December 1, 2013
The First Sunday of Advent
Today is the first Sunday of Advent, the liturgical season of waiting for the birth of the Christ-child. For the next four Sundays, we will be singing and speaking and praying with expectation of new birth in our own lives, in the life of Seekers, and in the wider world that we live in. It is a conscious choice to be hopeful, to believe that change is possible. We will be watching for signs of new life and renewal in the midst of our popular culture of cynicism and despair. We will be nurturing the promise that Jesus made to his disciples, that the Son of Man is coming again when we least expect it.
I really appreciate the questions that Koinonia is providing during Advent, reminding us to stay awake and pay attention. It’s not news that we live in a culture that encourages unconscious consumerism or electronic distraction. Just watch the ads on TV or open the newspapers to check for available bargains. We are being swamped with enticements for the latest gadgets. But our faith story calls us to a different value system, one that includes everybody and is conscious of life’s fragility and possibility.
In our text for today, death might come at any moment. Floods happen. Two will be working together, and suddenly, one is gone. Jesus will come “like a thief in the night.” Isn’t that an interesting image for the Second Coming? Surprising, sly and secretive. Just the opposite of the blatant ads for the Christmas shopping season which imply that we can buy meaning for our lives; that more stuff will make your life easier, better, successful or more entertaining.
Jesus is speaking to his disciples about the end of external domination and the beginning of a new age. Many churches call this the Second Coming, and suggest that only certain people will be saved as the world burns up or is destroyed. But the Gospel of Matthew speaks of Jesus as “the Son of Man,” putting emphasis on his human reality, not some cataclysmic endtime. If we read this text carefully, it sounds like Jesus will come again like a thief in the night, touching our lives individually, secretly, mysteriously. “Stay awake,” Matthew says, “you never know when it will happen.”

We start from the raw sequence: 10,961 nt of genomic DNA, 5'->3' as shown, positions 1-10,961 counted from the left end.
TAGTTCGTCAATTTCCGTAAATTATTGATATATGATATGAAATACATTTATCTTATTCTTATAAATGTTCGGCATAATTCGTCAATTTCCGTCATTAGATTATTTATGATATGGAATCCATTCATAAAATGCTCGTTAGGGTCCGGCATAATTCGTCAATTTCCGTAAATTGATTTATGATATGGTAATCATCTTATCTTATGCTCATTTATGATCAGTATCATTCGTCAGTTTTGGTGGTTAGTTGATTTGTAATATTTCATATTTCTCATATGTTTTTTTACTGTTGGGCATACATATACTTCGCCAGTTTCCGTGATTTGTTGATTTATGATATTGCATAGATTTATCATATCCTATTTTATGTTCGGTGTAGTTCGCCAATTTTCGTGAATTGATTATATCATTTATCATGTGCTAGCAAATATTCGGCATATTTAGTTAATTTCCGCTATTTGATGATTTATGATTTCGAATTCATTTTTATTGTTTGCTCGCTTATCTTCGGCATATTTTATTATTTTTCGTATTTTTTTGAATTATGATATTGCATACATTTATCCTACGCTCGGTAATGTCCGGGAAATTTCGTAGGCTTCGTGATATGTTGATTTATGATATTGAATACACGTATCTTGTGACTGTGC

Here are the great questions that Koinonia suggested for this first week of Advent:
Where do I live in the routine and am “not awake” to what is occurring in my life?
Where can I have my work turn from the rut of routine into efforts that build peace?
What part of God’s world (nature, other creatures) can I celebrate by paying attention?
Sometimes the demand for change comes from the external conditions. The “days of Noah” came with howling winds and crashing waves to the residents of Tocloban, in the Philippine Islands just over two weeks ago. More than 5,000 people reportedly died in the typhoon. Yesterday, the Washington Post pictured on the front page another plane-load of refugees leaving Tocloban for Manilla, where they can find more shelter and supplies. Those left behind cannot afford to leave.
Ron Kraybill, a Seeker who works on the UN Peacekeeping Mission in the Philippines, suggested that our relief offering be sent to a particular Catholic mission in Tocloban where some 5,000 men, women and children have taken refuge. Their flimsy houses have been swept away. Parents and children separated, some forever. Now the church is a sturdy shelter for them, a beacon of hope.
Sanctuary has taken on a different meaning for these children. The picture on our bulletin shows children playing (or staying) under the altar in one of the chapels. Brother Karl Gaspar, one of the Redemptorist brothers there, has been most grateful for our financial help in his email exchanges with Seekers. Sending money to buy supplies for this mission is one small way that we can “stay awake” to the suffering of this world.
The picture on the bulletin also reminds me of the saints that line the sanctuary of a Catholic church in Santiago de Atitlan. Many of you have gone on the pilgrimage to Guatemala, and seen the church where Fr. Stan Rother was killed by government-sanctioned assassins — because he was teaching indigenous people to lead their own church. The local people dress their saints for different liturgical seasons, and right now, they will be sporting new cloaks and scarves as Advent begins. It’s a reminder that God can be a good Father and a strong Brother in times of need. Their new dress is like the change of altar and bulletins that we have here at Seekers – a reminder to expect something new in this Advent season.